Reframing the reproducibility crisis: using an error-statistical account to inform the interpretation of replication results in psychological research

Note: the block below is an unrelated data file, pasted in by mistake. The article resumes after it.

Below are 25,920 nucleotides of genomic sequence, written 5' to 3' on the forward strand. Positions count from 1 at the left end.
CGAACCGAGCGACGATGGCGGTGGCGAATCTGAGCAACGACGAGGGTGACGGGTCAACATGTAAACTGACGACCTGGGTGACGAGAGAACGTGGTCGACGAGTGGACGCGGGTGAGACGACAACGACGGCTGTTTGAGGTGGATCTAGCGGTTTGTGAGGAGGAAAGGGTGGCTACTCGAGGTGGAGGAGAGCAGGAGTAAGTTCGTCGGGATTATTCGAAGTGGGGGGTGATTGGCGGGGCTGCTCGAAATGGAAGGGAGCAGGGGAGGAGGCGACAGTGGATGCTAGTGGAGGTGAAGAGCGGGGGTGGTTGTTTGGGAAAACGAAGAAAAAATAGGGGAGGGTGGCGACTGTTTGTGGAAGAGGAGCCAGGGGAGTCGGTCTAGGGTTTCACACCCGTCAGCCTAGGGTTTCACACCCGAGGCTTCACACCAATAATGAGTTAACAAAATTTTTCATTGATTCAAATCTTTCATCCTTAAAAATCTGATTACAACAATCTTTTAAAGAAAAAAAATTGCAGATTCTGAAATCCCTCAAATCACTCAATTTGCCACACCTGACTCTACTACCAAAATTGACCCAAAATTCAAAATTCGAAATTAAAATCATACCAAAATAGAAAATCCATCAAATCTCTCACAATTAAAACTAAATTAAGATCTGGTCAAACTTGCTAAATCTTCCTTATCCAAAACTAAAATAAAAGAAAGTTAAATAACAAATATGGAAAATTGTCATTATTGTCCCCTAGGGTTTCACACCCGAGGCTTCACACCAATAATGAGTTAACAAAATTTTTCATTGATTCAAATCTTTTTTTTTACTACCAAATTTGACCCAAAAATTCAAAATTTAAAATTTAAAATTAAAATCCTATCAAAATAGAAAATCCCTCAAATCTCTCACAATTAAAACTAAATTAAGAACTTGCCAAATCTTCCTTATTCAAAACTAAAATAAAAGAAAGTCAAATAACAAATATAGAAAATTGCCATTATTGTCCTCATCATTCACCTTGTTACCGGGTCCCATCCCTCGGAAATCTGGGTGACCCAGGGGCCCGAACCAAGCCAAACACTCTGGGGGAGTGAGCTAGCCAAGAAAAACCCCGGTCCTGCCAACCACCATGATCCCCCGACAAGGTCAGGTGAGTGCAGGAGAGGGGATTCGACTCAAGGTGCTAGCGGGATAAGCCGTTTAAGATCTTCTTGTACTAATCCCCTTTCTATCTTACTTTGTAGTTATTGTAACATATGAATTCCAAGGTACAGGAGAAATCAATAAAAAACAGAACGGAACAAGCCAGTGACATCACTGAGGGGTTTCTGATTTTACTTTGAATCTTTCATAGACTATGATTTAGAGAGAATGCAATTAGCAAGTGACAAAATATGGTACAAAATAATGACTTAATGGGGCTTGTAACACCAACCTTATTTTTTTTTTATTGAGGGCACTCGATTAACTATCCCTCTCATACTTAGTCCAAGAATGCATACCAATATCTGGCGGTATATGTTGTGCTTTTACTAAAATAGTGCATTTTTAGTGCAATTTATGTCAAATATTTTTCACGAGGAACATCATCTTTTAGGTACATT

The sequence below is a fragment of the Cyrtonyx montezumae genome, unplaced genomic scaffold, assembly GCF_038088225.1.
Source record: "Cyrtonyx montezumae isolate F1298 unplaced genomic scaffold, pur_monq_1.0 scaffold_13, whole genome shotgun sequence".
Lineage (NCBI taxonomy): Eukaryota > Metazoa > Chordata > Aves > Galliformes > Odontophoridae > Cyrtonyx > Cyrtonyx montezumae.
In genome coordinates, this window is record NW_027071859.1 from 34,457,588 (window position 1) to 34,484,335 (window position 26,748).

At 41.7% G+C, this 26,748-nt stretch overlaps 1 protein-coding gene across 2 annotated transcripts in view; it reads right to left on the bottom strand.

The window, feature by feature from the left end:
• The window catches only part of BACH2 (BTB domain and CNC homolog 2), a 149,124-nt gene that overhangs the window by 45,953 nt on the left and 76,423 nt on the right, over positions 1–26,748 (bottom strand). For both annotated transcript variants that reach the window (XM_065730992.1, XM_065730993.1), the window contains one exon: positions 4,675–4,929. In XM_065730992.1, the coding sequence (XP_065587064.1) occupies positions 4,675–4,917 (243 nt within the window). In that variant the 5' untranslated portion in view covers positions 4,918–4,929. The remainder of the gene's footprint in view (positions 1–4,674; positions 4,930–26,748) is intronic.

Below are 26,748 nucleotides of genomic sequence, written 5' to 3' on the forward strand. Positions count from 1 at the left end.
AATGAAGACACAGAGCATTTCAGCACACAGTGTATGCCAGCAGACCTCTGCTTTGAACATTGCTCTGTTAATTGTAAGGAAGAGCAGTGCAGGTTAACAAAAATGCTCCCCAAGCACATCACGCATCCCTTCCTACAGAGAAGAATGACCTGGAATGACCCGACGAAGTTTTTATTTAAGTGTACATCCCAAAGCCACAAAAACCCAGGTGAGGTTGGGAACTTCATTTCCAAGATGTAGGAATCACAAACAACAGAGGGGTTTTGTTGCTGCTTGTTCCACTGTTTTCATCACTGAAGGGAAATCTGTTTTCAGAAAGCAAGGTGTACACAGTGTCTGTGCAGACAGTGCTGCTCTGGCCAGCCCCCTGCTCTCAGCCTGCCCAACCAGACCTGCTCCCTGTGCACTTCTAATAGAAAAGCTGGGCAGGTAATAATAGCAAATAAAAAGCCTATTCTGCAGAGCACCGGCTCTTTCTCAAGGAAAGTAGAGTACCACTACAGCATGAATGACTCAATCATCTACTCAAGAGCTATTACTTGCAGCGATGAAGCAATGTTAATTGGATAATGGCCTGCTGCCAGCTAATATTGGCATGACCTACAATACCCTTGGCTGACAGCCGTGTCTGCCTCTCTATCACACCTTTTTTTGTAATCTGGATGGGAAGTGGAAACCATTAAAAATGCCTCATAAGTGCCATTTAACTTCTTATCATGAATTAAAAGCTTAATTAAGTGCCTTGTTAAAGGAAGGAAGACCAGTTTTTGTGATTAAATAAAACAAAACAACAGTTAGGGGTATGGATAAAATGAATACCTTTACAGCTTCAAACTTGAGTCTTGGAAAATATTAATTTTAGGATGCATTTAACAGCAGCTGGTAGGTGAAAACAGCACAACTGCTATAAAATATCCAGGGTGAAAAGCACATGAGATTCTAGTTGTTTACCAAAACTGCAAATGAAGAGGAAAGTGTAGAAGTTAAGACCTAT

Experimental psychology is said to be having a reproducibility crisis, marked by a low rate of successful replication. Researchers attempting to respond to the problem lack a framework for consistently interpreting the results of statistical tests, as well as standards for judging the outcomes of replication studies. In this paper I introduce an error-statistical framework for addressing these issues. I demonstrate how the severity requirement (and the associated severity construal of test results) can be used to avoid fallacious inferences that are complicit in the perpetuation of unreliable results. Researchers, I argue, must probe for error beyond the statistical level if they want to support substantive hypotheses. I then suggest how severity reasoning can be used to address standing questions about the interpretation of replication results.